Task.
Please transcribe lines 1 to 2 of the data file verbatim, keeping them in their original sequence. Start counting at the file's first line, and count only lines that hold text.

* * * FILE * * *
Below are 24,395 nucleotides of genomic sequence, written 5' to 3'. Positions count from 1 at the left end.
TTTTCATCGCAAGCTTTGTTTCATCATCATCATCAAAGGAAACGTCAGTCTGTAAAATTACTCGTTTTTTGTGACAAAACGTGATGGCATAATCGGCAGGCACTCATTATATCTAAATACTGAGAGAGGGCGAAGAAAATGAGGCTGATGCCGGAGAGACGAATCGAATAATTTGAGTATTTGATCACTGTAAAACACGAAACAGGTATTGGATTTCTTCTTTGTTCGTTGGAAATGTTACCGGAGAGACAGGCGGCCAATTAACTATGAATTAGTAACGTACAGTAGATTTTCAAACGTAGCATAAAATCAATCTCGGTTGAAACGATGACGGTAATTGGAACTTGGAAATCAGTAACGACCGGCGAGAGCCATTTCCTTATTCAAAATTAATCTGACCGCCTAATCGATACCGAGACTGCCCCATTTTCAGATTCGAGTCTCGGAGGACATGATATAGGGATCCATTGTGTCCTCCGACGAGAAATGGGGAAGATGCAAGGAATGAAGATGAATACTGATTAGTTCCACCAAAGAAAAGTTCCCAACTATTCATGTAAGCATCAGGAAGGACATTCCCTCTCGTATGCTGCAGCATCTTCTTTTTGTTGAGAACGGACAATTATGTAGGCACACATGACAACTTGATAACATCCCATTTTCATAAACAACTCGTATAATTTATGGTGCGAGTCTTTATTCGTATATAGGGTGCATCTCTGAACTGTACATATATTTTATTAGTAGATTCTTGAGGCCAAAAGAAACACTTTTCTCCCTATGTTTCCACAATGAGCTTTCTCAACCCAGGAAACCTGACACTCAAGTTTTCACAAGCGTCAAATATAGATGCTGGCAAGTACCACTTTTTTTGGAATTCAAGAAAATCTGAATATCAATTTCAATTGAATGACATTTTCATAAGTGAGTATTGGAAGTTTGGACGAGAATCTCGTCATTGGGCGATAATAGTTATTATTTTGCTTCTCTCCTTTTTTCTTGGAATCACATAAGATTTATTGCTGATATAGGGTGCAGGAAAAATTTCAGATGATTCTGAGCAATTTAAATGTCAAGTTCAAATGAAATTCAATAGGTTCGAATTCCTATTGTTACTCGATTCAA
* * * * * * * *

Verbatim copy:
Below are 24,395 nucleotides of genomic sequence, written 5' to 3'. Positions count from 1 at the left end.
TTTTCATCGCAAGCTTTGTTTCATCATCATCATCAAAGGAAACGTCAGTCTGTAAAATTACTCGTTTTTTGTGACAAAACGTGATGGCATAATCGGCAGGCACTCATTATATCTAAATACTGAGAGAGGGCGAAGAAAATGAGGCTGATGCCGGAGAGACGAATCGAATAATTTGAGTATTTGATCACTGTAAAACACGAAACAGGTATTGGATTTCTTCTTTGTTCGTTGGAAATGTTACCGGAGAGACAGGCGGCCAATTAACTATGAATTAGTAACGTACAGTAGATTTTCAAACGTAGCATAAAATCAATCTCGGTTGAAACGATGACGGTAATTGGAACTTGGAAATCAGTAACGACCGGCGAGAGCCATTTCCTTATTCAAAATTAATCTGACCGCCTAATCGATACCGAGACTGCCCCATTTTCAGATTCGAGTCTCGGAGGACATGATATAGGGATCCATTGTGTCCTCCGACGAGAAATGGGGAAGATGCAAGGAATGAAGATGAATACTGATTAGTTCCACCAAAGAAAAGTTCCCAACTATTCATGTAAGCATCAGGAAGGACATTCCCTCTCGTATGCTGCAGCATCTTCTTTTTGTTGAGAACGGACAATTATGTAGGCACACATGACAACTTGATAACATCCCATTTTCATAAACAACTCGTATAATTTATGGTGCGAGTCTTTATTCGTATATAGGGTGCATCTCTGAACTGTACATATATTTTATTAGTAGATTCTTGAGGCCAAAAGAAACACTTTTCTCCCTATGTTTCCACAATGAGCTTTCTCAACCCAGGAAACCTGACACTCAAGTTTTCACAAGCGTCAAATATAGATGCTGGCAAGTACCACTTTTTTTGGAATTCAAGAAAATCTGAATATCAATTTCAATTGAATGACATTTTCATAAGTGAGTATTGGAAGTTTGGACGAGAATCTCGTCATTGGGCGATAATAGTTATTATTTTGCTTCTCTCCTTTTTTCTTGGAATCACATAAGATTTATTGCTGATATAGGGTGCAGGAAAAATTTCAGATGATTCTGAGCAATTTAAATGTCAAGTTCAAATGAAATTCAATAGGTTCGAATTCCTATTGTTACTCGATTCAA